All these things matter. But there's a far more direct answer to the question of why Rhodes still has his job.
Quite simply, Rhodes still has his job because President Obama likes it that way. In the caudillo calculus of Obama's White House, that's about all that really matters. It's part of the fundamental transformation of America.
Under the old rules of American politics, for a top White House staffer to get caught betraying the public trust (and then gloating over it) would have been a firing offense. Not anymore. For this president, with his pen, phone and proclivity for executive diktat, the priority is not the rights of the American people, or their elected lawmakers in Congress, or fidelity to the truth. What matters is loyalty to Obama and his agenda — however radical that becomes, and whatever it might require in lies, manipulation and disregard for democratic process.
The real story here is not Rhodes. It's his boss. Rhodes is no rogue element on Obama's staff. We've heard no protest from the White House over Rhodes's statement in the Samuels profile that, "I don't know any more where I begin and Obama ends."
What's come out of the White House instead is an article by Rhodes on "How We Advocated for the Iran Deal"; now coupled with a rejection by the White House of an invitation from Congress for Rhodes to come testify on that very topic, at a hearing held earlier today. A prime distinction between these two poles is that Rhodes, when writing an article, controls the narrative from his keyboard (dispensing with assorted inconvenient truths on grounds that "I'm sure I'll have plenty of opportunities to respond to those topics in the weeks and months to come"). In front of the likes of the House Committee on Oversight and Government Reform, there's the awkward chance that Rhodes might lose control of his narrative.
The White House argued that the invitation for Rhodes to testify "raises significant constitutional concerns rooted in the separation of powers." That would be more persuasive had the president shown any such concern for the Constitution while ramming through the Iran deal. That was not solely a matter of peddling the Rhodes-Obama narrative. Obama also raced to get United Nations Security Council approval for the deal before Congress had a chance to delve into it. Recall Obama's lead negotiator, Wendy Sherman, ridiculing the idea that the administration should take the position — "Well, excuse me, the world, you should wait for the United States Congress." (Yes, Wendy, this being America, that is exactly how it should have worked).
The White House further argues that "the appearance of a senior presidential adviser before Congress threatens the independence and autonomy of the President, as well as his ability to receive candid advice and counsel in the discharge of his constitutional duties." Fine, if the White House is dealing with Congress and the public in good faith. But when the candid advice and counsel consist of concocting and packaging lies — excuse me, "narratives" — designed to neuter Congress and mislead the public, where does that take us?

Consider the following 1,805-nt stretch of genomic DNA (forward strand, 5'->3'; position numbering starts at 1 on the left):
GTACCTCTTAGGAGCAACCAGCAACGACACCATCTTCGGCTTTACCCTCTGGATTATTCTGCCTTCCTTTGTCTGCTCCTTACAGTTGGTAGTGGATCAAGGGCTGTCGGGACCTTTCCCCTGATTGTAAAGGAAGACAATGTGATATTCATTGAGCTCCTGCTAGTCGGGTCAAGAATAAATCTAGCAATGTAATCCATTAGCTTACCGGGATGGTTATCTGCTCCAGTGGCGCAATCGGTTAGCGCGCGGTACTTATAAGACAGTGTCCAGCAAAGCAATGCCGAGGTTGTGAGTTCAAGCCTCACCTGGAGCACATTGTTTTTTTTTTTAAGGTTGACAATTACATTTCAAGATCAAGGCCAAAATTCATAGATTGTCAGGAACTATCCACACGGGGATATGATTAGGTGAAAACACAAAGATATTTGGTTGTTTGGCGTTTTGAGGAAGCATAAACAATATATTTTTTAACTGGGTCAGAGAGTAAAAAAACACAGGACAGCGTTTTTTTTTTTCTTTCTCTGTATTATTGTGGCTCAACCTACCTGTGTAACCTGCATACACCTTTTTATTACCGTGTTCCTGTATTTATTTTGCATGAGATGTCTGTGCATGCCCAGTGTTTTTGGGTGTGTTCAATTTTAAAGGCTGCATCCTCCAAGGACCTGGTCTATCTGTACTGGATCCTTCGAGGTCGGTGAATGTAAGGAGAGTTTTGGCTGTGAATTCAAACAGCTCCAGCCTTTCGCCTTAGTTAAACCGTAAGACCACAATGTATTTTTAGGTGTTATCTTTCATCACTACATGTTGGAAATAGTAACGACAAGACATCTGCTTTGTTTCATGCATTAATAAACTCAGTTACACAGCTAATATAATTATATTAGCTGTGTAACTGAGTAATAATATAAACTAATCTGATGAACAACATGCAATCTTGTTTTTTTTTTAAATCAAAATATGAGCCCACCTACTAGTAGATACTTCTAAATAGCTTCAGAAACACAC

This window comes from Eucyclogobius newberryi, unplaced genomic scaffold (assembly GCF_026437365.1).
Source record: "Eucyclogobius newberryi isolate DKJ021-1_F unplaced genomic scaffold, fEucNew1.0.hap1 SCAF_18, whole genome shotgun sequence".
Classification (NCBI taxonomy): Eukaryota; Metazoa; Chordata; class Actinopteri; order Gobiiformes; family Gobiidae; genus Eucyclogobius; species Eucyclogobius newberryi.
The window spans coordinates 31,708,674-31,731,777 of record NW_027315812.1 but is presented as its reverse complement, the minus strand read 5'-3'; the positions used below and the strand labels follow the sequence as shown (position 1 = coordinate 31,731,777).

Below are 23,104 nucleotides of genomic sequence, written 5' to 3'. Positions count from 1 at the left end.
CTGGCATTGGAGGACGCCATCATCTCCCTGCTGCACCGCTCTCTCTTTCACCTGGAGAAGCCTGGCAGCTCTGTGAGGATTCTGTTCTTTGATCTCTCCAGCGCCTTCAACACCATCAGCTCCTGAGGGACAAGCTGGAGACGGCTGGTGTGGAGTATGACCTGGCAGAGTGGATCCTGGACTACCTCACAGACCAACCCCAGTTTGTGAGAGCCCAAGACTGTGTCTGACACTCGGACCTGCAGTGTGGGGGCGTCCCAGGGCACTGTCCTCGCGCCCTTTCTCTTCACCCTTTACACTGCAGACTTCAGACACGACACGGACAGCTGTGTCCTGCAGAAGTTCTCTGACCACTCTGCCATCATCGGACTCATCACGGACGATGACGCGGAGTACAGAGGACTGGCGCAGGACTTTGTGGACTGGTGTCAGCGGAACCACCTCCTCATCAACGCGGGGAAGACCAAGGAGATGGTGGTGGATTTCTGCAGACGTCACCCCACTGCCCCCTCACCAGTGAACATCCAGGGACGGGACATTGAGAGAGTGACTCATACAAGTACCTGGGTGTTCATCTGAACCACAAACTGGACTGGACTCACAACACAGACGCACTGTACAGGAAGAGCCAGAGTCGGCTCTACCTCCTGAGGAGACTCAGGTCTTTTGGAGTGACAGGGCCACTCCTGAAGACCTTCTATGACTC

Yes, America's system comes with checks and balances. But these depend on more than the written codes. They also depend on a basic measure of good faith from the chief executive, the figure in the bully pulpit. As my old boss, the late Robert L. Bartley, former head of The Wall Street Journal's editorial page, liked to say: character matters. When an administration is caught deliberately spinning lies, when a White House official paid to uphold the public trust is exposed as deriding and manipulating that same public, the response needed for the healthy working of democracy is apology, contrition and a real remedy. If the official does not have conscience enough to resign, the president should do the honors, by firing him. Or her.
Under Obama, it has become standard procedure that such firings do not take place. Obama shrugs off the news, doubles down on the narrative and bulldozes ahead. Once the scandal is consigned to last week's news cycle, for purposes of this Administration it is down the Memory Hole. Obamacare, with its partisan vote, indecipherable text, soaring costs and disastrous website rollout; an American economy choking under regulations; the disintegration of Libya, the vanishing red line in Syria, the terrorist attacks in Benghazi, the rise of ISIS, North Korea's nuclear tests, Iran's ballistic missile tests, China's military buildup, Russia's turf grabs — the Obama narrative says it is all under control. Nothing much to see here, move along. Or, to quote Obama's first Secretary of State, "What difference, at this point, does it make?"